Teacher resources and professional development across the curriculum
Teacher professional development and classroom resources across the curriculum
|Creator||The Virginia General Assembly|
|Context||A system of race-based slavery was emerging in Virginia.|
|Purpose||To establish new laws|
For much of the seventeenth century, Chesapeake tobacco planters relied on the labor of indentured servants—poor people who labored for several years to pay the cost of their passage across the Atlantic. Africans formed part of that labor force, but many of them became free, and some owned land and the labor of indentured servants.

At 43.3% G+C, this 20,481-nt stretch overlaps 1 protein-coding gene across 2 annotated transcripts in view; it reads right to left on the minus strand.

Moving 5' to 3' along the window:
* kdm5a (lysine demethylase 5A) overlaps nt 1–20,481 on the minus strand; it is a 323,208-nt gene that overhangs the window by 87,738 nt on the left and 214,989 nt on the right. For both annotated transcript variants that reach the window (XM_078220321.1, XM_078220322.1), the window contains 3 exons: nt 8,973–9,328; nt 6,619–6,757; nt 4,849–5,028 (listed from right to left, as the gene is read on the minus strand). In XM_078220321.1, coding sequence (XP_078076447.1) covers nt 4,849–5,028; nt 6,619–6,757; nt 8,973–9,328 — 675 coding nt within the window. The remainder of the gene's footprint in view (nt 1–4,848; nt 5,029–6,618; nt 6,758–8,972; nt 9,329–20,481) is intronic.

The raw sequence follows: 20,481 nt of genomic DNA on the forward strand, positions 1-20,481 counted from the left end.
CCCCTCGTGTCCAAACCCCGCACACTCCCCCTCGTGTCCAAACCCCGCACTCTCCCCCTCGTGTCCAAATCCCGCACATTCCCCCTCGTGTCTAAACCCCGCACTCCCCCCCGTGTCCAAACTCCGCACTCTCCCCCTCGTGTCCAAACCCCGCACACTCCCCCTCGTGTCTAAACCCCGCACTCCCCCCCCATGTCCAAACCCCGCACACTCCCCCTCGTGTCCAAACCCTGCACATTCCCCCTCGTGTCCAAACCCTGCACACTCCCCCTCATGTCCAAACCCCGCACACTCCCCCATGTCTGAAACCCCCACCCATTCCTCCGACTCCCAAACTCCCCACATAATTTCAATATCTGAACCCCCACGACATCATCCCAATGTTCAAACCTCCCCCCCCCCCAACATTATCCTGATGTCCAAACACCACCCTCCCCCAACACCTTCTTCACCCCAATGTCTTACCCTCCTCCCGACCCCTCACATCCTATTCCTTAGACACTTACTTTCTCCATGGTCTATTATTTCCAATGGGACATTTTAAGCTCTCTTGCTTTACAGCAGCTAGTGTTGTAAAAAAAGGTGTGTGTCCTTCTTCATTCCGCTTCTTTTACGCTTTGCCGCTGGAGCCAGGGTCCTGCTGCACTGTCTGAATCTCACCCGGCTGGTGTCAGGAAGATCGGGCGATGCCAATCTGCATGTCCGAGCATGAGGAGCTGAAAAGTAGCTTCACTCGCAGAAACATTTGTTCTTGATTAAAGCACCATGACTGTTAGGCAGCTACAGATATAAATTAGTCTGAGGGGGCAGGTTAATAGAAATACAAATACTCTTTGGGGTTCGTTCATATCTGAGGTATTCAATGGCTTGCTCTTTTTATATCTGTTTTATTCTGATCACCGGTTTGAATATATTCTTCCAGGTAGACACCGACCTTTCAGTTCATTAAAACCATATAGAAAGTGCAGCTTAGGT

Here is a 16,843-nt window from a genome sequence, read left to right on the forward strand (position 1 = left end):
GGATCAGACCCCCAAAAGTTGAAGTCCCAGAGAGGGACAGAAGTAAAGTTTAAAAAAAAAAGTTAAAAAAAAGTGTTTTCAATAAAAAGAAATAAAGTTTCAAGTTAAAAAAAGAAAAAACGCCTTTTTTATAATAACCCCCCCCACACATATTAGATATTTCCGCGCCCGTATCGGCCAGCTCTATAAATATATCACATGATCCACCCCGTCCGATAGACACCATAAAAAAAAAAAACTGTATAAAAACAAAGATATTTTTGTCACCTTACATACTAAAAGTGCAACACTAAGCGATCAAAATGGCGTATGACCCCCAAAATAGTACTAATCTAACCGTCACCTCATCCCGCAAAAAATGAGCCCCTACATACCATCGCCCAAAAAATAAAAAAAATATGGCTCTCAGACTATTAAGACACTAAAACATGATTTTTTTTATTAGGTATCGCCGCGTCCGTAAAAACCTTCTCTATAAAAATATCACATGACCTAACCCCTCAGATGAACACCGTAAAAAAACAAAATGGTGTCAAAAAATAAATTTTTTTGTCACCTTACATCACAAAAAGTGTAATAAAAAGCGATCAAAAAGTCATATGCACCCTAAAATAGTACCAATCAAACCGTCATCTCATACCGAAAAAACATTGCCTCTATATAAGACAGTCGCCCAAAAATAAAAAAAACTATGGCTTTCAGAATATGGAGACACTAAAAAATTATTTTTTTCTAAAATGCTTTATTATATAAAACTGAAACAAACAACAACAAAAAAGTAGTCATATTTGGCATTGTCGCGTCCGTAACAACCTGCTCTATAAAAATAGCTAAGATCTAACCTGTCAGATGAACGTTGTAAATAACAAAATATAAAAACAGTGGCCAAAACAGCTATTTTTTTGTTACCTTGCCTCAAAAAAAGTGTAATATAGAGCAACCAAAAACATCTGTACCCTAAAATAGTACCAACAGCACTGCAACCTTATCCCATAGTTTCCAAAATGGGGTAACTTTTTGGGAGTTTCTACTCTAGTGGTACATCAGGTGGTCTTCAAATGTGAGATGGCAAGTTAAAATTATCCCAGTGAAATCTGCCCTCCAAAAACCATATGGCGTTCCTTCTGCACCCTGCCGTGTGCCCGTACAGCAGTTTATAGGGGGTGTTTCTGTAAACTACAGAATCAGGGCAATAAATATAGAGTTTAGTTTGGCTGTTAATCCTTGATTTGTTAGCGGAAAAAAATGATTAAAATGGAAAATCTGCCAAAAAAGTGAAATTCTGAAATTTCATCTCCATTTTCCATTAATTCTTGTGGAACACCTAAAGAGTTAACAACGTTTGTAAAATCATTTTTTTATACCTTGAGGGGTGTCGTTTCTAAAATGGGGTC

By the 1660s, whites began to switch to a system of life-long slavery restricted to people of African descent. By the 1680s, they had created a separate legal code for African Americans and passed laws stipulating that blacks would ordinarily be enslaved for life and could not own Christian servants. Mixed-race children, whose fathers were usually white, inherited their mother's status. The Virginia Slave Code from 1705, a portion of which is reproduced here, elaborated on those earlier laws.